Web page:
FAQ #5: Are all of your seeds heirlooms?

Almost all of our seeds are heirlooms.  We do not sell any hybrid seeds, everything we carry is open-pollinated.  However, there are a couple of varieties that are not quite 50 years old, so by that definition we do not feel that we can call them heirlooms.  However, we carry them anyway because they soon will be heirlooms, and we believe they are good enough and important enough varieties to be included in our selection.  It is noted in the product description of these varieties that they are not heirlooms.

FAQ #4: What are Annie’s Favorites?

Typically, Annie’s Favorites are our picks for the best examples of each type of vegetable.  Usually the primary driver of the selection is taste, but growing habits, hardiness, and other qualities are factored in as well.  If we were stranded on an island, these are the varieties we’d want to have with us.

FAQ #3: What is an heirloom vegetable? Why should I grow them?

There is debate as to what defines an heirloom vegetable.  It is agreed that all heirlooms are vegetables that are open-pollinated, meaning they can reproduce true to the variety naturally.  Some say it must have been around for 50 years, others more or less.  Some varieties are beloved by home gardeners, others are still used commercially.

However you define them, heirlooms have been grown and cherished by gardeners for years.  They are not varieties that are here today and gone tomorrow.  They are varieties that have stood the test of time.  People have made a concerted effort to keep them around.  You know that for some reason that variety is still here.  People have different reasons for wanting a vegetable, fresh taste, good for preservings, excellent storage properties, color and appearance, keeping quality, and some are just interesting and fun.  Whatever the reason, each variety was saved and preserved by someone because it was very special to them.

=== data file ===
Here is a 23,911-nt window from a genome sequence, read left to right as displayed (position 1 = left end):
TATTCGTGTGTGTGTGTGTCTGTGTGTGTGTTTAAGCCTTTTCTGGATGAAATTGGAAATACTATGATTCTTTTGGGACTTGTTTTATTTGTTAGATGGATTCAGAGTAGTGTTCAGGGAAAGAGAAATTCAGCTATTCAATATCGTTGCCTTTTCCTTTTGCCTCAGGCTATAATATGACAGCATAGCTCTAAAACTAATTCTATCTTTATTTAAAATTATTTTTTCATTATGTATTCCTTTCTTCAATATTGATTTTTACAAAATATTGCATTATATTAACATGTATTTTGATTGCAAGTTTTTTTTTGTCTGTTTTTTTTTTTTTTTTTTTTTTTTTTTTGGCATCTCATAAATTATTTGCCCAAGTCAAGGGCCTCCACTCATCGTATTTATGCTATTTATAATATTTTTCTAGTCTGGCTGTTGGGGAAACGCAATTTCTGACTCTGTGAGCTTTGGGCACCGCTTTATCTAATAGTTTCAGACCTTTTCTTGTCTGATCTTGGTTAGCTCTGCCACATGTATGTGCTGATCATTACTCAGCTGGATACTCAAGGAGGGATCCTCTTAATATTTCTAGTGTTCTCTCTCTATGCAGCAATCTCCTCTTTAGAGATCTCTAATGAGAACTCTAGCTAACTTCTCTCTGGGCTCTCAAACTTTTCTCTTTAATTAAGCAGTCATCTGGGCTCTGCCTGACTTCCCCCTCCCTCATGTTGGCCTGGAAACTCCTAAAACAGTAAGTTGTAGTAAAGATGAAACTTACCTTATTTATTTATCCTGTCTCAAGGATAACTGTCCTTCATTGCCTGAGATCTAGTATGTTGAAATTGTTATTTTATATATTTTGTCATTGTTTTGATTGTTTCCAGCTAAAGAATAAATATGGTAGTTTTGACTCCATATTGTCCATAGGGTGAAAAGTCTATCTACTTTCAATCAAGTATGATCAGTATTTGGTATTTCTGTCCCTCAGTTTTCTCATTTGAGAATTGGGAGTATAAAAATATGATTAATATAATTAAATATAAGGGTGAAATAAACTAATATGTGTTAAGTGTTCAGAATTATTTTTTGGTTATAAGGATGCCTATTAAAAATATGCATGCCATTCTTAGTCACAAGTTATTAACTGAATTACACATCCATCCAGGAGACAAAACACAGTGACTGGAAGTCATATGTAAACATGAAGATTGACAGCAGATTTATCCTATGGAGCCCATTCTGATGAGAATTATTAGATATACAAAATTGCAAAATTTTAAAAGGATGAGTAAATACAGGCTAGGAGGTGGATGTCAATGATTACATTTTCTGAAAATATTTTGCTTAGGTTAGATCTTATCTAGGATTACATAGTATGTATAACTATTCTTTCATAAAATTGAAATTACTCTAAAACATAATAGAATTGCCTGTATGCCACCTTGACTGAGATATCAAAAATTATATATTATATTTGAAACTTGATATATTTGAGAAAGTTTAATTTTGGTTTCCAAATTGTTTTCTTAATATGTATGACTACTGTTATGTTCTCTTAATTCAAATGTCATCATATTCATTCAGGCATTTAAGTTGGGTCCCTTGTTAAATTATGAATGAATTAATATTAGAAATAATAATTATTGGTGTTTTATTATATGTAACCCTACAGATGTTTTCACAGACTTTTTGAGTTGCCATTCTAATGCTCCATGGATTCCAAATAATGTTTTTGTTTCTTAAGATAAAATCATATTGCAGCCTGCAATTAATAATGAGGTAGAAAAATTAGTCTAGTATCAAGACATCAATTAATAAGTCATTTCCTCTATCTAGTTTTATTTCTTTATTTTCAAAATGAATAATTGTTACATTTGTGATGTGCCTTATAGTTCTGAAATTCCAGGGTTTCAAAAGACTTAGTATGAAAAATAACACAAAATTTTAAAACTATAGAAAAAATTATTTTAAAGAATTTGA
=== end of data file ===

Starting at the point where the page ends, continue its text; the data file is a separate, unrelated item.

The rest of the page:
We have also found that heirlooms just taste better.  An Amish gardener we know said that if you put an heirloom up against a hybrid, the brix index will be higher in the heirloom.  The brix index is the measure of sugar in the vegetable, and that directly correlates with taste.  And where the taste is, so is the nutrition.  We believe that our bodies can tell where the nutrients are, and flavor is how we detect the nutrients.  The best tasting vegetables will be the best for you.

Because heirlooms have stood the test of time, they have also survived pests and diseases.  The strains that were most succeptible would have died off completely.  What is left has been exposed to things and has survived.  The hybrids are engineered to be resistant to common diseases, but when an unusual strain comes, they won’t be able to survive.  But the heirlooms have probably seen those unusual diseases.  Maybe they aren’t totally resistant, but they have a better chance of resistance because they have been exposed at some point in their history.

Finally, growing heirlooms is participating in preserving a piece of history.  Many of the heirlooms have been carried with immigrants, beloved and cherished.  They were carried here because they were special, reminding them of the tastes of home.  Other varieties were developed here, for the special wants and needs of the American gardener.  Then they were preserved, passed down through the years, grown by commercial seed houses or home gardeners.